Can a Catholic attend an Anglican mass as a visitor?

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Can a Catholic attend an Anglican mass as a visitor?


Yes. However, because the Anglican church does not have valid holy orders, eucharistic intercommunion is not possible. The Catechism of the Catholic Church states the following:

Ecclesial communities derived from the Reformation and separated from the Catholic Church have not preserved the proper reality of the eucharistic mystery in its fullness, especially because of the absence of the sacrament of Holy Orders. It is for this reason that, for the Catholic Church, eucharistic intercommunion with these communities is not possible. (CCC 1400)

Peggy Frye

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  1. This is not borne out by subsequent papal actions. Pope Paul VI gave the visiting Archbishop of Canterbury an episcopal ring – in effect recognising him as a brother bishop. All Canterbury successors have worn this ring when visiting their papal successors.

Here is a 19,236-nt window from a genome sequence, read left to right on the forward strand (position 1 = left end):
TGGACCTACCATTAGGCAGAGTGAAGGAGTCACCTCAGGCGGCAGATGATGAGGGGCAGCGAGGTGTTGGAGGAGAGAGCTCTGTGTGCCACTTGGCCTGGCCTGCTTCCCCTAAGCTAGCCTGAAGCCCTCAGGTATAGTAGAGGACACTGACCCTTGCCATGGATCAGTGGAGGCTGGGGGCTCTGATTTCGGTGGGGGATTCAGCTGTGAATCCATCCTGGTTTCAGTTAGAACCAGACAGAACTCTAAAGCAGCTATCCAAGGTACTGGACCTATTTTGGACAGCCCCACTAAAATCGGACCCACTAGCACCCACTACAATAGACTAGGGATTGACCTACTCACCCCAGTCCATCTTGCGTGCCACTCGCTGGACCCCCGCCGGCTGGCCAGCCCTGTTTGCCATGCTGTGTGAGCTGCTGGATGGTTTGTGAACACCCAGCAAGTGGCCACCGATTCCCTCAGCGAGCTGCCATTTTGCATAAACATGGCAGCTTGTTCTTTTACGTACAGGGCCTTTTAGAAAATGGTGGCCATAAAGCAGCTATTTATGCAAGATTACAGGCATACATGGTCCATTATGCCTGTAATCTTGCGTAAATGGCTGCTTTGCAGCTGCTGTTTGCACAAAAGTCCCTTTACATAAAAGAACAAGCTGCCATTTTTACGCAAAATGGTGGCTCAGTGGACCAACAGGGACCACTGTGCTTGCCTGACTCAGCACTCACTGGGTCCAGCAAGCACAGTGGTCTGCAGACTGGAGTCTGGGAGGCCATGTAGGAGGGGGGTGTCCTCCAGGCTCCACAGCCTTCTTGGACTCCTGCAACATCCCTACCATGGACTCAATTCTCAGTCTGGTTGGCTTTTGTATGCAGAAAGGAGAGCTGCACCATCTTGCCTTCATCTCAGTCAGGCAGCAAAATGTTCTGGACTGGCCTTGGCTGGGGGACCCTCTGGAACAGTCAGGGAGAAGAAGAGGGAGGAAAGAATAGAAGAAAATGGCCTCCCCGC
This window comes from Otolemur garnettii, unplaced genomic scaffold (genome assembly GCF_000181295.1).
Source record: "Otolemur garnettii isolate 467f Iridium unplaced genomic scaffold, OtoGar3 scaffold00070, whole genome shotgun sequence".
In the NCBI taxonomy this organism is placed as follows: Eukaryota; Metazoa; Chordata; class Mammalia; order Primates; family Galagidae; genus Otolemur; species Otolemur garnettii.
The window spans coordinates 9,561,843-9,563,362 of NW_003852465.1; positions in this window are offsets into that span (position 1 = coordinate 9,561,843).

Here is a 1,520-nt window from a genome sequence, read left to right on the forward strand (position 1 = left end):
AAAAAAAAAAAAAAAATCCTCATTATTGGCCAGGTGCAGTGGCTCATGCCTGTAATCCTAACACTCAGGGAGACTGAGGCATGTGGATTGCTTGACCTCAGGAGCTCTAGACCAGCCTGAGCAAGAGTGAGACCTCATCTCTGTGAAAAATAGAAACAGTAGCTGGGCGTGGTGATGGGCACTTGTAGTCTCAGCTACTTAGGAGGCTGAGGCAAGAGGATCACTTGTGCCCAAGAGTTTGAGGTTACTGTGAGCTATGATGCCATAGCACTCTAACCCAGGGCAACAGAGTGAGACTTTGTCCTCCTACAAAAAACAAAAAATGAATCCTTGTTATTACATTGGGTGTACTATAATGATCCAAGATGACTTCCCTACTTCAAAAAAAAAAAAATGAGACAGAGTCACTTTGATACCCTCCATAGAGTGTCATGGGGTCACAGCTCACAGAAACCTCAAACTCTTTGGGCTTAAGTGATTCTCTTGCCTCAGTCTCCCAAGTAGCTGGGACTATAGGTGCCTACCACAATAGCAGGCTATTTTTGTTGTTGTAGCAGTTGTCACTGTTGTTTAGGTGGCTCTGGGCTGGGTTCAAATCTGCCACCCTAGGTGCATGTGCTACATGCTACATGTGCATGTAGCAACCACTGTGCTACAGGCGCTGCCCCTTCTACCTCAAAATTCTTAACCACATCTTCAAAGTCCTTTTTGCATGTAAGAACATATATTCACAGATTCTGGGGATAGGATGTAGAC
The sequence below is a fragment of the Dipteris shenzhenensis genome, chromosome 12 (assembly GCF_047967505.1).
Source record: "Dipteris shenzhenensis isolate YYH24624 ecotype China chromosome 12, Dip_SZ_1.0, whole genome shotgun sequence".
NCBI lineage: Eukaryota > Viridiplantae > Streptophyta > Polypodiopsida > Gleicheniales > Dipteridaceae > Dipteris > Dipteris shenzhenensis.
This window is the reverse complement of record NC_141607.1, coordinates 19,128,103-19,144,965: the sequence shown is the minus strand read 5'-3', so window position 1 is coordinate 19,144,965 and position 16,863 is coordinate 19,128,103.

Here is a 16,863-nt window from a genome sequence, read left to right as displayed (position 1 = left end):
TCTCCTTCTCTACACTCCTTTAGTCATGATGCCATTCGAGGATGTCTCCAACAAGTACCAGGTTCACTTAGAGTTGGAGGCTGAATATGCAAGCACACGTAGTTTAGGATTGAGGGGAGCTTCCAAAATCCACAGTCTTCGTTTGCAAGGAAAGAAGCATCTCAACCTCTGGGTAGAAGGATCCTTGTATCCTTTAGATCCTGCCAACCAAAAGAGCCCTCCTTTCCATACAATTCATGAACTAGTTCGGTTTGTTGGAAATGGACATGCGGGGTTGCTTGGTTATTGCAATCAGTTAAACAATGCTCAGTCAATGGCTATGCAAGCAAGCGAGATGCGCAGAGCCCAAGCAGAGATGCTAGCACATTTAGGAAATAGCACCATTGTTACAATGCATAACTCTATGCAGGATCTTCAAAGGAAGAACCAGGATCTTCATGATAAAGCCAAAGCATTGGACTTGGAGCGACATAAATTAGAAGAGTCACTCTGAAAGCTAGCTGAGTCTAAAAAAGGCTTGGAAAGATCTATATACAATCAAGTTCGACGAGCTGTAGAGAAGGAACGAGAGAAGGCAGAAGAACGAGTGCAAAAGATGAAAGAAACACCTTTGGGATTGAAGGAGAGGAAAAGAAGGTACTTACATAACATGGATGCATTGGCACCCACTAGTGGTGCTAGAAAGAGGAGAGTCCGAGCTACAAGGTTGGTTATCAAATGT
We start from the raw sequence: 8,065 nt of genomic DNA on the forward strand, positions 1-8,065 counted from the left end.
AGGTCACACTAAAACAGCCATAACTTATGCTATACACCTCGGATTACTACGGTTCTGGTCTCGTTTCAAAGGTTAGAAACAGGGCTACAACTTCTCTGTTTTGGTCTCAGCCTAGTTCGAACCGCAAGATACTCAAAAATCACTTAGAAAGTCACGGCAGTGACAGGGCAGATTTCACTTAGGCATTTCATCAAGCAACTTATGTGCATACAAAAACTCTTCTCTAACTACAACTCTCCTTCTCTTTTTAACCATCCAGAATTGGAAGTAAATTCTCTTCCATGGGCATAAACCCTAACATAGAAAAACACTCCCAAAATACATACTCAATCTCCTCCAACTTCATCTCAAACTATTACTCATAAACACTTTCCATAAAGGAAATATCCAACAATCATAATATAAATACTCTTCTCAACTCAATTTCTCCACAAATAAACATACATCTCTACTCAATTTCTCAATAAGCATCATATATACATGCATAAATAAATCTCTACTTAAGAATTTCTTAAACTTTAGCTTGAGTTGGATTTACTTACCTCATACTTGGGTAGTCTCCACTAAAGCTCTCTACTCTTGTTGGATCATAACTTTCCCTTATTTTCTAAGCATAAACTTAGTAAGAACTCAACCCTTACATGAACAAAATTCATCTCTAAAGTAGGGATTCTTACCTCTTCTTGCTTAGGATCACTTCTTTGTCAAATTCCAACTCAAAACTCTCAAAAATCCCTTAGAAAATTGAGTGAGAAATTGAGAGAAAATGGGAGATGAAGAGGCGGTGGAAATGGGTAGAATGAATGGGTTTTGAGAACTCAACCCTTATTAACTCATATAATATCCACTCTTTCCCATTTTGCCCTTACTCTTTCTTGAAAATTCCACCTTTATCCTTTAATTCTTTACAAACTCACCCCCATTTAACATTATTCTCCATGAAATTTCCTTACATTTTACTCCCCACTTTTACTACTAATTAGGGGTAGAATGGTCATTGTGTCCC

I am an Anglican and a graduate (with 1st Class Honours) of the Pontifical University at St Patrick’s College, Maynooth, Ireland. One lecturer mentioned Apostolicae Curiae with the phrase “if we can take it seriously”.

  2. While the Patriarch Bishop of Rome and the Ecumenical Primate Archbishop of Canterbury are trying to stop dogmatic disunity in the Church of God see what you are doing. Roman Catholics and all other Christians who are duly baptised and confirmed may recieve Holy Communion in an Anglican/Episcopal Church without hindrance.

  3. How do you get valid holy orders? Anglican church was part of the Roman Catholic church and then church in England became church of England. Same orders continued. Just because then pope was not in good terms with England how can you say that the holy orders are not valid? Does the validity come from pope or God?

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